Let’s not beat about the bush – this Christmas lark is a costly business. From presents to decorations to food, it all adds up. Even the cost of wrapping the myriad of presents you have bought for friends and family can put a dent in your finances. It doesn’t have to, though. Here are some top tips for frugal present wrapping that won’t cost the earth:
Do you have some old books hanging around that you’ve read and don’t want to keep? Use the pages for wrapping smaller items, or stick multiple pages together to wrap larger items. If you don’t want to destroy your old books, you can pick up some pretty cheaply from your local charity shop.
Along the same lines, old maps make a great sheet of wrapping paper. If you don’t have any hanging around the house, you’ll probably find old road maps or atlases in charity shops that will cost much less than the £3-£4 you could spend on a roll of wrapping paper. You could even go the extra mile and wrap the present up in a destination that has particular meaning to the person receiving the gift.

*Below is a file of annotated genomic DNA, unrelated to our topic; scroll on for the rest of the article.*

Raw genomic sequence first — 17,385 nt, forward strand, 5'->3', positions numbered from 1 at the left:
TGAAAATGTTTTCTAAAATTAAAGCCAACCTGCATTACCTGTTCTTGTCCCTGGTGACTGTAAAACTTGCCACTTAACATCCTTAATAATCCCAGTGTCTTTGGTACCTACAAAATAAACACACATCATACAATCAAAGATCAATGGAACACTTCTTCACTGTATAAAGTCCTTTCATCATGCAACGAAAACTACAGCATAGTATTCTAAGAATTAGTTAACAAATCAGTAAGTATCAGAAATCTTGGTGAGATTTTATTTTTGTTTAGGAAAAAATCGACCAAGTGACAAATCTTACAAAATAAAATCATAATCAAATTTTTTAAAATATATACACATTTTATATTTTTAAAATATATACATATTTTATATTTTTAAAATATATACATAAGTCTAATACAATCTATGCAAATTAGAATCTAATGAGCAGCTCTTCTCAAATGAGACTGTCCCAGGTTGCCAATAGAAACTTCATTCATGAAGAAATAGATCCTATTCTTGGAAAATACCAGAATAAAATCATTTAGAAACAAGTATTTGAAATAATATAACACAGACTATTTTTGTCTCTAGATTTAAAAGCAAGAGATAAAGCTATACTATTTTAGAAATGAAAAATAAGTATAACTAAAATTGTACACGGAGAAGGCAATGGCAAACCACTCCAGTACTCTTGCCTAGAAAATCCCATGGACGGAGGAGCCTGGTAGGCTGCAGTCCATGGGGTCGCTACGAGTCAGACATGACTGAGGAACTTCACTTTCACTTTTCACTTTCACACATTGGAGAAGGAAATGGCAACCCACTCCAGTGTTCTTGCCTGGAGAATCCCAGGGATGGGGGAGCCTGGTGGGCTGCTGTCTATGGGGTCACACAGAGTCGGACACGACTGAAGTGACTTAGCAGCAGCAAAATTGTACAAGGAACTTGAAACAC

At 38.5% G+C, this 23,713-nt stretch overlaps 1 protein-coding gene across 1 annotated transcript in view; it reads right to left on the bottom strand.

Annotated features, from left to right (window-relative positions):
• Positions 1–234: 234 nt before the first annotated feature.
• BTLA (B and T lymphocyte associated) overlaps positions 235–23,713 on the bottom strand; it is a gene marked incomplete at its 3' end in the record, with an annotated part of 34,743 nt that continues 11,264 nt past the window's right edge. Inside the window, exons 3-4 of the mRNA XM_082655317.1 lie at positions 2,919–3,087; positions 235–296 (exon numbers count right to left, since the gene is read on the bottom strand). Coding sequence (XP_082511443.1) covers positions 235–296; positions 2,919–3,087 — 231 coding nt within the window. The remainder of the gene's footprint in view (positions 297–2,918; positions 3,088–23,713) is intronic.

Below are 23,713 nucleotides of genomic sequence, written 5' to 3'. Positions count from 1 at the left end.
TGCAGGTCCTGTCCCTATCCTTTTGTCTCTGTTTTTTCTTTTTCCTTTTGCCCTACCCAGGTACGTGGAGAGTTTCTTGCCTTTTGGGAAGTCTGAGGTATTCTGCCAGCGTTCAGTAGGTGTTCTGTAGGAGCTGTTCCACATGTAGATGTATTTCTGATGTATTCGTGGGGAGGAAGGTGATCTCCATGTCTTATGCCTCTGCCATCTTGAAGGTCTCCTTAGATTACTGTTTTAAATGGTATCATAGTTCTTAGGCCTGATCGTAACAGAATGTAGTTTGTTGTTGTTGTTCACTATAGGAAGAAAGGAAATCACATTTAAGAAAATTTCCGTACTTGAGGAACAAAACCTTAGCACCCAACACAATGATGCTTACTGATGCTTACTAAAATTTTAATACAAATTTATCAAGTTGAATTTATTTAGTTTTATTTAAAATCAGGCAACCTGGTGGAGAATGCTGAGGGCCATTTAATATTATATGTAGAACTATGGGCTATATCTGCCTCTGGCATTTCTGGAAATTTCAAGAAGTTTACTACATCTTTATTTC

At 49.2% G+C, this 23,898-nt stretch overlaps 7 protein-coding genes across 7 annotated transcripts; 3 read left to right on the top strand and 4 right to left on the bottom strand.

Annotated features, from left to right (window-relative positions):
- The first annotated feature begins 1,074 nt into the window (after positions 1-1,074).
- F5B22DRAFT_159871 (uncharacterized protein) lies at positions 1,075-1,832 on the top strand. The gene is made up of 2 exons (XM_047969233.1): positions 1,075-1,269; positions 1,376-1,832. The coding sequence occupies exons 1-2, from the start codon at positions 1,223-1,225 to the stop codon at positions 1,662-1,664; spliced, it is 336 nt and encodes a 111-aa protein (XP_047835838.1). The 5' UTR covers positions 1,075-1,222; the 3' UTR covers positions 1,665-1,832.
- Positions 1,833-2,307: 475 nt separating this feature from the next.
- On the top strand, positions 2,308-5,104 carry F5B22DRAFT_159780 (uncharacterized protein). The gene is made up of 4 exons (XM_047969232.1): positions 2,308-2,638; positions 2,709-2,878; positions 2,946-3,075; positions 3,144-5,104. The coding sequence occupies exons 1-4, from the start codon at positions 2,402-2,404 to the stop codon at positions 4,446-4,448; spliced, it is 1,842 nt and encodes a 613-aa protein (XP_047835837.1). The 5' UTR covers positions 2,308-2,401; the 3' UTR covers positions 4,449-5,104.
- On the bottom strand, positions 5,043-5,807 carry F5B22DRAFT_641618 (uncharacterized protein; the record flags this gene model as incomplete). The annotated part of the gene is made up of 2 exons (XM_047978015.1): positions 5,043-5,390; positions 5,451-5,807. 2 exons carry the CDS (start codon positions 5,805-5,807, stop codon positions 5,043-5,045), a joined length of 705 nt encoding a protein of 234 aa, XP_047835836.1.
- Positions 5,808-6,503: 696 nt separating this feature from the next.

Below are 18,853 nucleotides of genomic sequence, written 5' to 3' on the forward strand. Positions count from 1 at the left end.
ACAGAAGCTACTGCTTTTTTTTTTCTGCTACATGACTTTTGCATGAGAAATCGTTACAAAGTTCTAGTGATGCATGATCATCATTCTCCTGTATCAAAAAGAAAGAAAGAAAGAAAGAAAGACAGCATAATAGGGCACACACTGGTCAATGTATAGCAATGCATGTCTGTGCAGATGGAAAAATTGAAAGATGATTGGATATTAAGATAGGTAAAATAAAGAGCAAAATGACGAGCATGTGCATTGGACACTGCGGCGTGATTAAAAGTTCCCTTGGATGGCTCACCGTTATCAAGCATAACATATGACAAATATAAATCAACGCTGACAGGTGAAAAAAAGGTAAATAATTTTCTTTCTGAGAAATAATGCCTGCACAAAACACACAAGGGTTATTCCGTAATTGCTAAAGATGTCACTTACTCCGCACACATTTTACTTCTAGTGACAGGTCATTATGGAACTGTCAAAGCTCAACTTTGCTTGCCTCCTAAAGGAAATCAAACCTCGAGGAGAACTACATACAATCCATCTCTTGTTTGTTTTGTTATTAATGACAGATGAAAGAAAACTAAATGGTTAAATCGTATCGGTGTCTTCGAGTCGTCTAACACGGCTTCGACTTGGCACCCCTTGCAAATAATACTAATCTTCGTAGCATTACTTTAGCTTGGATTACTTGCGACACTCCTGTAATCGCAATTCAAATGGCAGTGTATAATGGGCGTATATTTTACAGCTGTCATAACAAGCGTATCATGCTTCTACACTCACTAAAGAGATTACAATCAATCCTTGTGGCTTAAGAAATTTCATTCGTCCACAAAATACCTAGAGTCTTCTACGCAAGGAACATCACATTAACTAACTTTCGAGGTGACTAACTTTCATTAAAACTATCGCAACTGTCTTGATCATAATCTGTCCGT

Ok, it may look a little boring, but at around £1 for a roll, it’s a lot cheaper than wrapping paper. Plus, you can liven it up with a bit of string tied into a bow, or a hand-made gift tag. If you’re feeling adventurous, you can even add designs to the paper in the form of stencils or stamps. Why not get children involved to add their own designs to the paper?
If you like it, then you should put a ribbon on it…If you use plain paper to wrap up your presents, you can always liven things up by putting a ribbon around it. Most ribbon is available quite cheaply from craft shops or market stalls. You can always make your own too, by taking an old shirt, dress or pillowcase, cutting it up into strips, and tying one around your gifts to give them a splash of colour.
..and for next year
Wrapping paper is always significantly reduced during the January sales, so why not buy and stock up for next Christmas?
Each year we throw away some 227,000 miles of wrapping paper, enough to circle the earth nine times. Hopefully, by being a bit more creative we can cut the waste, and cut the cost too.